There is something distinctly satisfying about attending class wearing a damp swimsuit with sand between your toes.
I caught the bus early this morning and headed to the beach for a few delightful hours spent reading on the beach before an afternoon class. The weather has finally been consistently nice, and has actually gotten quite hot. Consequently, our dorm rooms also heat up rapidly, and there is no escaping the heat unless, of course, you are swimming in the ocean, which I did after a quick jog down the beach.
My jog turned somewhat interesting when I approached a section of the beach where people seemed to have forgotten their clothing. Needless to say, I was surprised to find a nudist beach not far from one of the most popular beaches in Perth. It wasn’t a huge issue until one of the many overweight and middle-aged men happened to be directly in front of my running path. Wanting to keep as much distance as possible, I swerved and soon found myself half swimming in order to maintain an appropriate personal space area. No worries though, I made it back safely and relatively unscarred with a good story to tell.
I actually just returned from going to the beach this evening for the second time in one day. After doing my laundry and cooking dinner for myself (look, mom! I’m growing up! , a friend I met at church here invited me to go to the beach with her and some of her friends.
As we sat eating gelato, I couldn’t help but notice how cool it is to be surrounded by people from different cultures with such different backgrounds. Among our small group of five people, we were all from different countries – Zimbabwe, South Africa, Ethiopia, and Australia.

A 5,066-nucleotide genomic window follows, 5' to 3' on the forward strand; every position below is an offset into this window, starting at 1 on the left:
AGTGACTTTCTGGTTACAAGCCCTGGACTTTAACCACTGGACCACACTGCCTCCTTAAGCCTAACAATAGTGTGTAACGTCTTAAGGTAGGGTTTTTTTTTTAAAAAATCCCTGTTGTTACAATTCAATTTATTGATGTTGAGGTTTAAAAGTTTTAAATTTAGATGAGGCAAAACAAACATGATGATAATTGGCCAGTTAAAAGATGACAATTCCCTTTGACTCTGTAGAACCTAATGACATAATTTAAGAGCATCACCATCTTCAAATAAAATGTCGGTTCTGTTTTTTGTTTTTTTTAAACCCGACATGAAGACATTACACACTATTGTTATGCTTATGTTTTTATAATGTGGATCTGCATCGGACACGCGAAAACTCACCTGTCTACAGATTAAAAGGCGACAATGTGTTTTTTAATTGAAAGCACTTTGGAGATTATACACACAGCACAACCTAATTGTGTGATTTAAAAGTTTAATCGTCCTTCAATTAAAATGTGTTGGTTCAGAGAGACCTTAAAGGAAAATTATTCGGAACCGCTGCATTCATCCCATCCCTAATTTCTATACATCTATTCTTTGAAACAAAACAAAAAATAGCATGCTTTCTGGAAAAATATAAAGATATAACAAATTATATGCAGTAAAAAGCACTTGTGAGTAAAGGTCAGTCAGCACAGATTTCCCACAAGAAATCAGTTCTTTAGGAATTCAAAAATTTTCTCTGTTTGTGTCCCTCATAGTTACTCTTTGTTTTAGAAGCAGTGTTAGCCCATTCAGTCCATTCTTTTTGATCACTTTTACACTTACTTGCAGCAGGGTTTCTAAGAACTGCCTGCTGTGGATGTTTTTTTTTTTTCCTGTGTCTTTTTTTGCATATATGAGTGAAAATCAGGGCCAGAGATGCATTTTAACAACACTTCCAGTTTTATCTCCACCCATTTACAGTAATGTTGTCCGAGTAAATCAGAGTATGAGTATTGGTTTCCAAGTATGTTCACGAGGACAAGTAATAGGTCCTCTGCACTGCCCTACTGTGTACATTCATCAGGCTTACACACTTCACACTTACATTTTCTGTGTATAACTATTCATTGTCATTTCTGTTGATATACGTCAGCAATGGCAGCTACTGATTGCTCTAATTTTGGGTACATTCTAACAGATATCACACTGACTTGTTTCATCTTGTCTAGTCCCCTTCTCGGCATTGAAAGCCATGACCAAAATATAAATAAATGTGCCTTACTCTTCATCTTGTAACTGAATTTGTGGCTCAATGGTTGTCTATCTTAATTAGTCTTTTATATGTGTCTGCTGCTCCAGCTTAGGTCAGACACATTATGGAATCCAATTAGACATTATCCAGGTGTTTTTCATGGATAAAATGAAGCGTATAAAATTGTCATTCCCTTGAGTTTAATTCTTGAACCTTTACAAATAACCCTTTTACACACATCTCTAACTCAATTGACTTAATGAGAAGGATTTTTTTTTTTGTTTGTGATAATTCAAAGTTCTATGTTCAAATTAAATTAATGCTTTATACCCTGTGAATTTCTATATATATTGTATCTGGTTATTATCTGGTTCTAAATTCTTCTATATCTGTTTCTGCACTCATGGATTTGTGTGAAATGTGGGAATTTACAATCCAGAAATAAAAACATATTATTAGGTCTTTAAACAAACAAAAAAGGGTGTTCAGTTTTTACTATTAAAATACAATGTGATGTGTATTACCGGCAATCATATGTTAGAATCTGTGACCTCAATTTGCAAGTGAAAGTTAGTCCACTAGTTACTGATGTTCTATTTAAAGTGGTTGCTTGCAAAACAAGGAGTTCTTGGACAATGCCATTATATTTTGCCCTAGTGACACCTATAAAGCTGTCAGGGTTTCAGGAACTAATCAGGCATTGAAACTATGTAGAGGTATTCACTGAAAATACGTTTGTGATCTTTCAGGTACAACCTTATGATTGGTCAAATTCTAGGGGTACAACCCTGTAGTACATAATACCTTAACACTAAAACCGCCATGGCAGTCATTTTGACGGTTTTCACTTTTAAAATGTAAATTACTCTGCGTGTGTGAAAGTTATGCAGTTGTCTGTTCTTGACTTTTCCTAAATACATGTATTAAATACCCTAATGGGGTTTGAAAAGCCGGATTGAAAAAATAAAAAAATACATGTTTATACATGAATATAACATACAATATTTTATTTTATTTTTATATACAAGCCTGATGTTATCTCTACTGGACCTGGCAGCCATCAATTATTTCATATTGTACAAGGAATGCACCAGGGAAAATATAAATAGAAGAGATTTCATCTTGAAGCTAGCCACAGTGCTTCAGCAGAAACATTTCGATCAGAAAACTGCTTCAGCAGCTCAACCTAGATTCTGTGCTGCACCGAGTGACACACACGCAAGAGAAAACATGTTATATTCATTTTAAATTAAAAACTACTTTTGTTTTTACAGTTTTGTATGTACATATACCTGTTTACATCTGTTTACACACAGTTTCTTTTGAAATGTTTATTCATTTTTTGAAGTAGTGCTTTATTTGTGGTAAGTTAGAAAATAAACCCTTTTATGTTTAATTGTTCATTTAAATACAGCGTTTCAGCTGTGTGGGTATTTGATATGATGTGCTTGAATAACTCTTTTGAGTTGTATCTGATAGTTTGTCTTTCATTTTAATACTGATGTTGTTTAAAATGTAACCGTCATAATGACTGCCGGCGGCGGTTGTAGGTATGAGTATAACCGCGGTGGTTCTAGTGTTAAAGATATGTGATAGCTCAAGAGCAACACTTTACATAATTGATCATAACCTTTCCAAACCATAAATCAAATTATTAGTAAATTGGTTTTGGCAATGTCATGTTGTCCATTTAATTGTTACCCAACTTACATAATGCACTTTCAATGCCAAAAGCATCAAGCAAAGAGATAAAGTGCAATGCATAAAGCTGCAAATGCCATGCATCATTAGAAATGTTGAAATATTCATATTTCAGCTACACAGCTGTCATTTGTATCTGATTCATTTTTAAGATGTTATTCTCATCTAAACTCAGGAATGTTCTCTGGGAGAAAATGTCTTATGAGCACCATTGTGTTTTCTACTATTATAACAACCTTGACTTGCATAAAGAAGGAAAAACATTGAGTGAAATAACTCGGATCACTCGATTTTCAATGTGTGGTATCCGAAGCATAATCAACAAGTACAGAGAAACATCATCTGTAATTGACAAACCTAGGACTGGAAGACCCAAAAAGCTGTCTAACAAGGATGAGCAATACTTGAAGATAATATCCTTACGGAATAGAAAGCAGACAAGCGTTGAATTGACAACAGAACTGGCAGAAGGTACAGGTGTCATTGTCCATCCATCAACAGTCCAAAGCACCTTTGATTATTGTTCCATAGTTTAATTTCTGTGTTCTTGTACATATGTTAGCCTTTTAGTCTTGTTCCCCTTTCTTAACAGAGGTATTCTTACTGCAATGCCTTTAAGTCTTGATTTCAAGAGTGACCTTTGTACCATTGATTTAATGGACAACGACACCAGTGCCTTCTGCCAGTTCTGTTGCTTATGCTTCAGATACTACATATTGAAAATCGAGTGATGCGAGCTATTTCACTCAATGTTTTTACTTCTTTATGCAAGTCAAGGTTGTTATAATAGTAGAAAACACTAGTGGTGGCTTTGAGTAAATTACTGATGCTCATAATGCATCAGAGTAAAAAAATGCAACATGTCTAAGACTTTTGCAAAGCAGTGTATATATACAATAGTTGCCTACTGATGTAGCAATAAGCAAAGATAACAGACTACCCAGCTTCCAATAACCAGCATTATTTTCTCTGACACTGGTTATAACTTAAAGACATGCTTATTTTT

And this is where I feel a need to make an unsolicited plug for studying abroad: living overseas has truly opened the door and provided a unique opportunity to continually engage with others from different backgrounds. The understanding from these conversations cannot be taught in a classroom, but must be experienced first-hand. I have learned so much about the world we live in through numerous conversations with international students from across the globe. For whatever reason, tonight brought about a culmination of thoughts I’ve had now for some time, but which I have never been able to put to words.
Exactly one month from today, I will be saying goodbye to Perth. My friends and I are starting to look at the clock and realize that our time here is quickly coming to an end. My Grandpa wrote me at the beginning of this adventure, saying that “almost anywhere you can go in the world there are interesting things to see and do and experiences to live. You should do it all while you’re there because there’s a reasonably good chance you may never be in Perth again.” He went on to say that “when people grow old many of them regret things they did in their lives, but many, many more, maybe almost all, regret things they DIDN’T do. So do it, enjoy it, and keep us informed.”
I am still trying to follow his advice, and I hope to make the most of my remaining time abroad with no regrets upon my departure.
Thanks for reading.